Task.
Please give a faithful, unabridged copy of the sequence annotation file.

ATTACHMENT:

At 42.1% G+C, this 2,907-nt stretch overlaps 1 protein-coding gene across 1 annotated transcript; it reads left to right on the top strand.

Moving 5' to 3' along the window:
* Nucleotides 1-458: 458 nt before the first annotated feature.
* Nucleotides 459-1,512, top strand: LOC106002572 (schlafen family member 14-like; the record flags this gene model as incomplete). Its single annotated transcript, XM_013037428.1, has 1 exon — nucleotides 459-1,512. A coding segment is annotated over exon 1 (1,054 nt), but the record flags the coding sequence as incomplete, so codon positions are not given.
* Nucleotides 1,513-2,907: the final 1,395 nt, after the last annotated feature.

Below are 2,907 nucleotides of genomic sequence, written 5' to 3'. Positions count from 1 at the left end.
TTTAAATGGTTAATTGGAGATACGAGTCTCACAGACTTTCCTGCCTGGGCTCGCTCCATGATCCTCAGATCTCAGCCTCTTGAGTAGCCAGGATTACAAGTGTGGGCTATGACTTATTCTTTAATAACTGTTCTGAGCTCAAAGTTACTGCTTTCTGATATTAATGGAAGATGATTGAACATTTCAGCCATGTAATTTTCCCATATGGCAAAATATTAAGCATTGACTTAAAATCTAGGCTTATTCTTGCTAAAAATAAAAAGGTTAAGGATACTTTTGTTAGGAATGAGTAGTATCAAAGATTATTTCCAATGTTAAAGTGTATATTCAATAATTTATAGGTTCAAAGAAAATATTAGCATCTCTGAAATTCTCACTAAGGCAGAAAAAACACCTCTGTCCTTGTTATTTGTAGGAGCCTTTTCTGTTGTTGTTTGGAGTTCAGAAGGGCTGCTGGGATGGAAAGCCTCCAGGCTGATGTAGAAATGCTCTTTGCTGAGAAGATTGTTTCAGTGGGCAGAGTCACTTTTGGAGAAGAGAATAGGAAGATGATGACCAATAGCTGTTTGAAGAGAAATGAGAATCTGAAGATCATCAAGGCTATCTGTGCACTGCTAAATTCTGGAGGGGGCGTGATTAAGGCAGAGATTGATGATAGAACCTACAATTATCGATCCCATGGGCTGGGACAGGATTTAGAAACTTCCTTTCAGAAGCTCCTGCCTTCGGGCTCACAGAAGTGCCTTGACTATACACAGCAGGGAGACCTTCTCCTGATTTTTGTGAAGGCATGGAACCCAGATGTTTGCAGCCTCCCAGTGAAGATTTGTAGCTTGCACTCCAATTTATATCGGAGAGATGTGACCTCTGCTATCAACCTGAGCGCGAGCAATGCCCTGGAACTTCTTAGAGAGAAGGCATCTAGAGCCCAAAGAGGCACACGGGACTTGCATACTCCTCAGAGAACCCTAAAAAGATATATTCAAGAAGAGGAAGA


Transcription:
At 42.1% G+C, this 2,907-nt stretch overlaps 1 protein-coding gene across 1 annotated transcript; it reads left to right on the top strand.

Moving 5' to 3' along the window:
* Nucleotides 1-458: 458 nt before the first annotated feature.
* Nucleotides 459-1,512, top strand: LOC106002572 (schlafen family member 14-like; the record flags this gene model as incomplete). Its single annotated transcript, XM_013037428.1, has 1 exon — nucleotides 459-1,512. A coding segment is annotated over exon 1 (1,054 nt), but the record flags the coding sequence as incomplete, so codon positions are not given.
* Nucleotides 1,513-2,907: the final 1,395 nt, after the last annotated feature.

Below are 2,907 nucleotides of genomic sequence, written 5' to 3'. Positions count from 1 at the left end.
TTTAAATGGTTAATTGGAGATACGAGTCTCACAGACTTTCCTGCCTGGGCTCGCTCCATGATCCTCAGATCTCAGCCTCTTGAGTAGCCAGGATTACAAGTGTGGGCTATGACTTATTCTTTAATAACTGTTCTGAGCTCAAAGTTACTGCTTTCTGATATTAATGGAAGATGATTGAACATTTCAGCCATGTAATTTTCCCATATGGCAAAATATTAAGCATTGACTTAAAATCTAGGCTTATTCTTGCTAAAAATAAAAAGGTTAAGGATACTTTTGTTAGGAATGAGTAGTATCAAAGATTATTTCCAATGTTAAAGTGTATATTCAATAATTTATAGGTTCAAAGAAAATATTAGCATCTCTGAAATTCTCACTAAGGCAGAAAAAACACCTCTGTCCTTGTTATTTGTAGGAGCCTTTTCTGTTGTTGTTTGGAGTTCAGAAGGGCTGCTGGGATGGAAAGCCTCCAGGCTGATGTAGAAATGCTCTTTGCTGAGAAGATTGTTTCAGTGGGCAGAGTCACTTTTGGAGAAGAGAATAGGAAGATGATGACCAATAGCTGTTTGAAGAGAAATGAGAATCTGAAGATCATCAAGGCTATCTGTGCACTGCTAAATTCTGGAGGGGGCGTGATTAAGGCAGAGATTGATGATAGAACCTACAATTATCGATCCCATGGGCTGGGACAGGATTTAGAAACTTCCTTTCAGAAGCTCCTGCCTTCGGGCTCACAGAAGTGCCTTGACTATACACAGCAGGGAGACCTTCTCCTGATTTTTGTGAAGGCATGGAACCCAGATGTTTGCAGCCTCCCAGTGAAGATTTGTAGCTTGCACTCCAATTTATATCGGAGAGATGTGACCTCTGCTATCAACCTGAGCGCGAGCAATGCCCTGGAACTTCTTAGAGAGAAGGCATCTAGAGCCCAAAGAGGCACACGGGACTTGCATACTCCTCAGAGAACCCTAAAAAGATATATTCAAGAAGAGGAAGA